Monday, May 24, 2010

The Creed of Christ - 1 Peter 1:20-21

Audio here (click to stream, right-click to download) and on our podcast on iTunes.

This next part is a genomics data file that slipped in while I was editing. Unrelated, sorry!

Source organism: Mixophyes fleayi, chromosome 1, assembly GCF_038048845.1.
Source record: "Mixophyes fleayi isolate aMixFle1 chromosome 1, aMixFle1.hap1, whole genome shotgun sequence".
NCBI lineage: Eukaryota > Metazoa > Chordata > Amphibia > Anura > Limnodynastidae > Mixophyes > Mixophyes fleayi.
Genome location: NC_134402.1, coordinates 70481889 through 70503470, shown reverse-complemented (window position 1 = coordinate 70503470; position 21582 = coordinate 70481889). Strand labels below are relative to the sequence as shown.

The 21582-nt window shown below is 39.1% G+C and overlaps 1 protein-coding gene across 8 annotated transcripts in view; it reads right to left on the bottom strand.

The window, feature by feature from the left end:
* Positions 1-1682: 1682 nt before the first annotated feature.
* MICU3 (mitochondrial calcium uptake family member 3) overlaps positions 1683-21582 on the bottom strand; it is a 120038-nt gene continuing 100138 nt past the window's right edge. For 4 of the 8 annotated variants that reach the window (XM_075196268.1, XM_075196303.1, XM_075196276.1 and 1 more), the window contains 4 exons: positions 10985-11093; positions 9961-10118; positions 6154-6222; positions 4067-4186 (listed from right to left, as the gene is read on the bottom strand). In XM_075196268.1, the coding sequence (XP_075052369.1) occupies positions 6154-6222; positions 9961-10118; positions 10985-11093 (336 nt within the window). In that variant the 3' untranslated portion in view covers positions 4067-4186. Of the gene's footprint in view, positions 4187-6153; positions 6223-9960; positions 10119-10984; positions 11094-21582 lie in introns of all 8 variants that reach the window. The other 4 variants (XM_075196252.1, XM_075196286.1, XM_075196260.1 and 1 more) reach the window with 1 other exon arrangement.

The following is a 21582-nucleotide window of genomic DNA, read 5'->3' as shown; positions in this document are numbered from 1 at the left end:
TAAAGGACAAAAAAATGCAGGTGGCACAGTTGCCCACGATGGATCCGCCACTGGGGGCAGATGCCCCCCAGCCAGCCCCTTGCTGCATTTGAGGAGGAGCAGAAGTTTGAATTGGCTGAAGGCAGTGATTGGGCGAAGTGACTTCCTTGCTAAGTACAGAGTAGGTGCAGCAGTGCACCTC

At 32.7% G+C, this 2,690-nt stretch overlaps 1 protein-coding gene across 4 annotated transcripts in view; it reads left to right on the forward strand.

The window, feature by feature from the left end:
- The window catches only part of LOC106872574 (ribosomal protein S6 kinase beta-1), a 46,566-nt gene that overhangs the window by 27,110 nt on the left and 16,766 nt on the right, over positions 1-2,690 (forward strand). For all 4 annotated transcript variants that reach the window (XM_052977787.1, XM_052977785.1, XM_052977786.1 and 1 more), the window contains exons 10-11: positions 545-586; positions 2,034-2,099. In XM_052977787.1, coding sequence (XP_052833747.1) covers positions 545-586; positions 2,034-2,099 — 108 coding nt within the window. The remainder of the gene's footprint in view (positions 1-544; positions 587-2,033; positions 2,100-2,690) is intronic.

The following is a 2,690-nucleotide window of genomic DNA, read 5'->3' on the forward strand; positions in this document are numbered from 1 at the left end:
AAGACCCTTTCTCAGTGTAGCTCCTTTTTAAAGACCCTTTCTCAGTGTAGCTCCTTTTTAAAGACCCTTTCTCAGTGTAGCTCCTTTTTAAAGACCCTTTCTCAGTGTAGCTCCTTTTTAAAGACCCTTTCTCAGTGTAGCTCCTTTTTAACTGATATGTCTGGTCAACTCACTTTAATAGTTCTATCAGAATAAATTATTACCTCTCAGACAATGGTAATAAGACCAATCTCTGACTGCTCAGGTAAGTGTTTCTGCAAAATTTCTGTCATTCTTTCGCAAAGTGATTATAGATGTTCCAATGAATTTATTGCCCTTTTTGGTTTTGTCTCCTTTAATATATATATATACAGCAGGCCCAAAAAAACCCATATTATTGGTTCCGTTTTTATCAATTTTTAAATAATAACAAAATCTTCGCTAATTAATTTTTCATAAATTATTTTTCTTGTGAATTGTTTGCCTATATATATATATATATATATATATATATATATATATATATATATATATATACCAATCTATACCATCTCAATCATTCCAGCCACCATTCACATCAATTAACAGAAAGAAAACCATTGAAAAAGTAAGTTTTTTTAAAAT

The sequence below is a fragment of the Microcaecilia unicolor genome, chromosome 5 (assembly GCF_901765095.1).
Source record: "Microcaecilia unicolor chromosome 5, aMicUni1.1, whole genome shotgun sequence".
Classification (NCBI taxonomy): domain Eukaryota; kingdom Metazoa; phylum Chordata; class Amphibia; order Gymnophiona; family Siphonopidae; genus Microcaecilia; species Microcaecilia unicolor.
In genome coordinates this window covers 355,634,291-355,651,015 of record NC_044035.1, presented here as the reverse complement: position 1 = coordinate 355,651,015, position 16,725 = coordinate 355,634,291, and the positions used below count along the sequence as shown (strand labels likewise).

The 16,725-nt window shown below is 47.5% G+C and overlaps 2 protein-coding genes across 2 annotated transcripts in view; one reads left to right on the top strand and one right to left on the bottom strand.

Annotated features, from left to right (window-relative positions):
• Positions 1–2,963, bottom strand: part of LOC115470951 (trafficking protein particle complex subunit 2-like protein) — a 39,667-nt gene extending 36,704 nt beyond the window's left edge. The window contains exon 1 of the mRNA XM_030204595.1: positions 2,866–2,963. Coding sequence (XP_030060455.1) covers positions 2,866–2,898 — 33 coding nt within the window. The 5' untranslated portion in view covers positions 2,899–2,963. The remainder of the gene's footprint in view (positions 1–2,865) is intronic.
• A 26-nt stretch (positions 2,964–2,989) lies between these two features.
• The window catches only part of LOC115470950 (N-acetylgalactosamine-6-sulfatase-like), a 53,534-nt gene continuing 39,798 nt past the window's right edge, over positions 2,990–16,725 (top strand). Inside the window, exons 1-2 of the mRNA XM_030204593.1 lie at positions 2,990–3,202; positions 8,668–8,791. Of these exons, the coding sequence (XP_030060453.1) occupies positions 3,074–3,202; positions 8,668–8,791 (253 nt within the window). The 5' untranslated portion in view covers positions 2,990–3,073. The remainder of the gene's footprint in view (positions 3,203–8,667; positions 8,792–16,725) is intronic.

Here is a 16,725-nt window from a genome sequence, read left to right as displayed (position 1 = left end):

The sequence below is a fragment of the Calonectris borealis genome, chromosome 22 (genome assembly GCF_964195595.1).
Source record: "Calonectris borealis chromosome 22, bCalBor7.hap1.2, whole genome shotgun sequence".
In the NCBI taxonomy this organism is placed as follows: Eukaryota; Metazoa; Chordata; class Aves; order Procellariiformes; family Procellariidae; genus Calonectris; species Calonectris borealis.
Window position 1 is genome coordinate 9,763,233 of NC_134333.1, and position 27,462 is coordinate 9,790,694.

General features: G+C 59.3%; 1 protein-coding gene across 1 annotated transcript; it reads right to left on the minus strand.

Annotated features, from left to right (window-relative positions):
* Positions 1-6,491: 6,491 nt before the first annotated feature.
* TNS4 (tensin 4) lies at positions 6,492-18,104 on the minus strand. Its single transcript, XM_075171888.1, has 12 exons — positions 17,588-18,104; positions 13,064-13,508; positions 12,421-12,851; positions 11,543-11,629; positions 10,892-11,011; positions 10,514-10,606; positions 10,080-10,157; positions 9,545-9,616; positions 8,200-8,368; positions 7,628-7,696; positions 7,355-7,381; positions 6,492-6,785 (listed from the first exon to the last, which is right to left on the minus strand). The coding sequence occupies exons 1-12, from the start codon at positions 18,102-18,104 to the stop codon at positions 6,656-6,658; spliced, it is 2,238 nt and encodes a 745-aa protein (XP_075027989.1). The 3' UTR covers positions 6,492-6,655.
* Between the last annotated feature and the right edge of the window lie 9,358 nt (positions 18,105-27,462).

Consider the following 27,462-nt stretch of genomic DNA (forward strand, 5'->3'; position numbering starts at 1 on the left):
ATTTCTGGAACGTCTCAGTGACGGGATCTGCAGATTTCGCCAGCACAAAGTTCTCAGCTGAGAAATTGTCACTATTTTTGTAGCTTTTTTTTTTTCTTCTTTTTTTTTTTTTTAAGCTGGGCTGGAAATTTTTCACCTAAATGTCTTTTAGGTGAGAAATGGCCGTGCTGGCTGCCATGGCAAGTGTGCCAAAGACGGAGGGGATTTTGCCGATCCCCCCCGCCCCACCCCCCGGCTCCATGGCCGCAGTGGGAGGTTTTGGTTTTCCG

This Sunday, all over the world, in many kinds of churches, Christians will stand together and do as they do every Sunday, affirming their faith together in the recitation of the Apostle’s Creed. Baptists are perhaps in the minority because by and large we do not do this. If you were to ask an authority on Baptist doctrine and practice why we do not do it, you will likely hear it said, “We Baptists are not a creedal people.” What we mean by that is that we believe that Scripture alone is the authoritative rule of faith and practice, and therefore humanly composed statements of doctrine should not be used to impose belief upon another’s conscience. Baptists have always defended the rights of people to believe what they want to believe, even the right to be wrong. But if one is going to be called a Christian, then there are certain truths that must be believed and never denied.